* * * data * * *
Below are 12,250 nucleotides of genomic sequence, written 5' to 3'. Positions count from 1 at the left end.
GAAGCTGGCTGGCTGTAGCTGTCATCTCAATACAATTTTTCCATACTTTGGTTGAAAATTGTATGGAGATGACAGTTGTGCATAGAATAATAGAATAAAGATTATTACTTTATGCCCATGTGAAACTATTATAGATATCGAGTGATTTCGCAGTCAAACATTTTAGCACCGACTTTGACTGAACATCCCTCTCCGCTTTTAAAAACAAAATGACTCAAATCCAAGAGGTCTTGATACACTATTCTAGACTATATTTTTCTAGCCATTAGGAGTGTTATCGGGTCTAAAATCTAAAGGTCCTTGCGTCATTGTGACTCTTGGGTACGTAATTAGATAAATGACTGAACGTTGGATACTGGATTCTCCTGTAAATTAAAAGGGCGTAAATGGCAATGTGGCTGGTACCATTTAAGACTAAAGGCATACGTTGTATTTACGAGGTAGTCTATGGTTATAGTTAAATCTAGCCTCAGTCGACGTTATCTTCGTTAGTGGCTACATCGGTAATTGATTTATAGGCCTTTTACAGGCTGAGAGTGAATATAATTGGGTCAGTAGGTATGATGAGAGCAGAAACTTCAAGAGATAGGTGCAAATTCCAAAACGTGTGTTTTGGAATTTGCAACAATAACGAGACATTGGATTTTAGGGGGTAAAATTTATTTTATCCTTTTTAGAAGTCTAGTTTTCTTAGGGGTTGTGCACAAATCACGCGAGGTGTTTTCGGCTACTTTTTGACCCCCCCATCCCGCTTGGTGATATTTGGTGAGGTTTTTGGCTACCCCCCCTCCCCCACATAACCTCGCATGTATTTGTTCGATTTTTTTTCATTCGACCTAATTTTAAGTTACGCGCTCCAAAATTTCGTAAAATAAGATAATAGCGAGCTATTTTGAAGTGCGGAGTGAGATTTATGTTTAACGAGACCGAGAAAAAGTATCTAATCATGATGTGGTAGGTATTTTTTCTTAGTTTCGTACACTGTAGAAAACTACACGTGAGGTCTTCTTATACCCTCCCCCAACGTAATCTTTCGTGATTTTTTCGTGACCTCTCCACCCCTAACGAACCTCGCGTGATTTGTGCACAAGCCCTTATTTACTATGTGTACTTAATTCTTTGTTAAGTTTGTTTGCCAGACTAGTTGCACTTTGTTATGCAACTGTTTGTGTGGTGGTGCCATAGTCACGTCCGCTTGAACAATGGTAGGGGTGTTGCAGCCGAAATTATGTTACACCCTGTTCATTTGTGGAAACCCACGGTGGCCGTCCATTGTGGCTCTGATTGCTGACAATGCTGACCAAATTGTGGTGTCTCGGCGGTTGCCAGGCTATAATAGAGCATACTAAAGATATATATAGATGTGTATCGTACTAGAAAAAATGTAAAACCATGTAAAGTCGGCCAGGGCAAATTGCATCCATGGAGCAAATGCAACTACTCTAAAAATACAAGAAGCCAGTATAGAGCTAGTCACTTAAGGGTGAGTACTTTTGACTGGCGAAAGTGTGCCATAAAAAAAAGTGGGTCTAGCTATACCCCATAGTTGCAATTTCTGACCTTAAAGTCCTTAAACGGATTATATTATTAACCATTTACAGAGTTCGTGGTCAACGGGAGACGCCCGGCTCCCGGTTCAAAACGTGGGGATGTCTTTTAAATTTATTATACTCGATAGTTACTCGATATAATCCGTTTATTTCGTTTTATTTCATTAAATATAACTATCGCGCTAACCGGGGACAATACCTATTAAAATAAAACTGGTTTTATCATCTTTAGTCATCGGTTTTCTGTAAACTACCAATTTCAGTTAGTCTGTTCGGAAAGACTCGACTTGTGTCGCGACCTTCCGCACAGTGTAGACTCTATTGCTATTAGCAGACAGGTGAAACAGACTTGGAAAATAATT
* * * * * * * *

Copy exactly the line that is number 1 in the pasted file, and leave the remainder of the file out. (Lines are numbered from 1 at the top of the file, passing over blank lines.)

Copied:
Below are 12,250 nucleotides of genomic sequence, written 5' to 3'. Positions count from 1 at the left end.